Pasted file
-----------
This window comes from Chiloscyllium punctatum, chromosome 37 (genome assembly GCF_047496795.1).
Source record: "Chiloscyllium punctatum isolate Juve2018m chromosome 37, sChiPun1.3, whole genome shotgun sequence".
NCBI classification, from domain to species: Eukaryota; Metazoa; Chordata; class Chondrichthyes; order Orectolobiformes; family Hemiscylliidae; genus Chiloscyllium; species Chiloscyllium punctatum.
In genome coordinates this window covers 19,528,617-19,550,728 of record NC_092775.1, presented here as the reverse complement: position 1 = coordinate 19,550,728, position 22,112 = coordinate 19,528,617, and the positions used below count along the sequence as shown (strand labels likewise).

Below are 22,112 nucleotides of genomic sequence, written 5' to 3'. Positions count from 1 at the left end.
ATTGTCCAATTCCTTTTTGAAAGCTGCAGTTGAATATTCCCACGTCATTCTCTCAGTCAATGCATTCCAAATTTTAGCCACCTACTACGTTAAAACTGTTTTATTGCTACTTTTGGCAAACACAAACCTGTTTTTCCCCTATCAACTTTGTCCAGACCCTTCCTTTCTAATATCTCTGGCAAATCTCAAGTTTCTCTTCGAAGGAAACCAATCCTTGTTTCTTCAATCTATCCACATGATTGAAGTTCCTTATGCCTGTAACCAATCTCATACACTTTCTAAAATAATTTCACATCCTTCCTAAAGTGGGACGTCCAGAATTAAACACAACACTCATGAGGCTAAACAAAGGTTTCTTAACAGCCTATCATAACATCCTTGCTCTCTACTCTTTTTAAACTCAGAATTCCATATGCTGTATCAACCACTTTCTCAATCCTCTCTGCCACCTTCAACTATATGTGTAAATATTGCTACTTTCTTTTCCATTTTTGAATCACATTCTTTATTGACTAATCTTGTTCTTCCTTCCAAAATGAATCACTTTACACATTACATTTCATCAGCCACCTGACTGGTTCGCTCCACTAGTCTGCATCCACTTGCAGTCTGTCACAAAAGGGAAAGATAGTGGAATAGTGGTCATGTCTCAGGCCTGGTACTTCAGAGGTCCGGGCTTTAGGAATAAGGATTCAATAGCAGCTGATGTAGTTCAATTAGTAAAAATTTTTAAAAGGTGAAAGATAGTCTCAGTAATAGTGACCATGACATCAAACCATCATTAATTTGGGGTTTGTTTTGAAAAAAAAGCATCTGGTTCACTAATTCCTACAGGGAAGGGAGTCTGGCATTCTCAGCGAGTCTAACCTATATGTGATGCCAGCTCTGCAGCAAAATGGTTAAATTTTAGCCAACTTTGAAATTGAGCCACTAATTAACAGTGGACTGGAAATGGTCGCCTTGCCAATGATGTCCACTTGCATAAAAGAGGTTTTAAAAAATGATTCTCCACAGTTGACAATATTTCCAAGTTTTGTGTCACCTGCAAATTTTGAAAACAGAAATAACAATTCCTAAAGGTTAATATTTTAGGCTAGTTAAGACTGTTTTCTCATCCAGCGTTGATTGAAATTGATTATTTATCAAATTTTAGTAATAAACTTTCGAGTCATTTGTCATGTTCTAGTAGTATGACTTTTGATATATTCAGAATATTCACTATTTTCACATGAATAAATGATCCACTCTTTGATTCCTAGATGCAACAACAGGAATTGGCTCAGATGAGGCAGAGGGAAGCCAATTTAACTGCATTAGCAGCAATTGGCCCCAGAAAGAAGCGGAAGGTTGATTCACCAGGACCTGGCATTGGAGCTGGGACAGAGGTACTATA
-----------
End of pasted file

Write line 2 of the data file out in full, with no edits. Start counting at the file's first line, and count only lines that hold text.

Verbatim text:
Source record: "Chiloscyllium punctatum isolate Juve2018m chromosome 37, sChiPun1.3, whole genome shotgun sequence".